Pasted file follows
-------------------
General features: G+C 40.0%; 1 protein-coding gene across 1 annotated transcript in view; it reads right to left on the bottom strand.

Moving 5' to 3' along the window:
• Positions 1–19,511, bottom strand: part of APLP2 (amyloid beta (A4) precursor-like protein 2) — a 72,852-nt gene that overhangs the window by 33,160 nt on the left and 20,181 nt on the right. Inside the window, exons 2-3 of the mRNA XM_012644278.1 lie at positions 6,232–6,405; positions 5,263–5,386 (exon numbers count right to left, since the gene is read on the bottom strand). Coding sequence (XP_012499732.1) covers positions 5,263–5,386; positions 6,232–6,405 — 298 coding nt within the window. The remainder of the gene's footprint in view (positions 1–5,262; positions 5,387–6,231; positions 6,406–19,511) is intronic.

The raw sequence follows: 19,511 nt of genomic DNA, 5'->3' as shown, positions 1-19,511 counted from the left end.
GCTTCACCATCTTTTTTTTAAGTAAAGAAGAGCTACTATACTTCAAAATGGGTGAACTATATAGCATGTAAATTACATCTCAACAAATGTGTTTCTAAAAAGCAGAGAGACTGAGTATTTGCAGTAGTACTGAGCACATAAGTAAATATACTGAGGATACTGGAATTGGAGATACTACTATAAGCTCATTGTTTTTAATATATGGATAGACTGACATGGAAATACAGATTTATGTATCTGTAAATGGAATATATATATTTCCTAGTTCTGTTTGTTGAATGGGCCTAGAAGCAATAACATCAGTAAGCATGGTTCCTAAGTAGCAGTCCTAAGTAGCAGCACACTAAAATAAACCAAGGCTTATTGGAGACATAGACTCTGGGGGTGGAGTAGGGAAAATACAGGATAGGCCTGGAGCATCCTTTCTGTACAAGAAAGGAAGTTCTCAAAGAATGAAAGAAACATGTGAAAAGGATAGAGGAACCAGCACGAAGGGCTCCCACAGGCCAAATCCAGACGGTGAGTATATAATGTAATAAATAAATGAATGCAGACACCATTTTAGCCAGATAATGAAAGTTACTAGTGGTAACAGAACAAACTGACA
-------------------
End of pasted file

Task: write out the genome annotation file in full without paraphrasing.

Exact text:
General features: G+C 40.0%; 1 protein-coding gene across 1 annotated transcript in view; it reads right to left on the bottom strand.

Moving 5' to 3' along the window:
• Positions 1–19,511, bottom strand: part of APLP2 (amyloid beta (A4) precursor-like protein 2) — a 72,852-nt gene that overhangs the window by 33,160 nt on the left and 20,181 nt on the right. Inside the window, exons 2-3 of the mRNA XM_012644278.1 lie at positions 6,232–6,405; positions 5,263–5,386 (exon numbers count right to left, since the gene is read on the bottom strand). Coding sequence (XP_012499732.1) covers positions 5,263–5,386; positions 6,232–6,405 — 298 coding nt within the window. The remainder of the gene's footprint in view (positions 1–5,262; positions 5,387–6,231; positions 6,406–19,511) is intronic.

The raw sequence follows: 19,511 nt of genomic DNA, 5'->3' as shown, positions 1-19,511 counted from the left end.
GCTTCACCATCTTTTTTTTAAGTAAAGAAGAGCTACTATACTTCAAAATGGGTGAACTATATAGCATGTAAATTACATCTCAACAAATGTGTTTCTAAAAAGCAGAGAGACTGAGTATTTGCAGTAGTACTGAGCACATAAGTAAATATACTGAGGATACTGGAATTGGAGATACTACTATAAGCTCATTGTTTTTAATATATGGATAGACTGACATGGAAATACAGATTTATGTATCTGTAAATGGAATATATATATTTCCTAGTTCTGTTTGTTGAATGGGCCTAGAAGCAATAACATCAGTAAGCATGGTTCCTAAGTAGCAGTCCTAAGTAGCAGCACACTAAAATAAACCAAGGCTTATTGGAGACATAGACTCTGGGGGTGGAGTAGGGAAAATACAGGATAGGCCTGGAGCATCCTTTCTGTACAAGAAAGGAAGTTCTCAAAGAATGAAAGAAACATGTGAAAAGGATAGAGGAACCAGCACGAAGGGCTCCCACAGGCCAAATCCAGACGGTGAGTATATAATGTAATAAATAAATGAATGCAGACACCATTTTAGCCAGATAATGAAAGTTACTAGTGGTAACAGAACAAACTGACA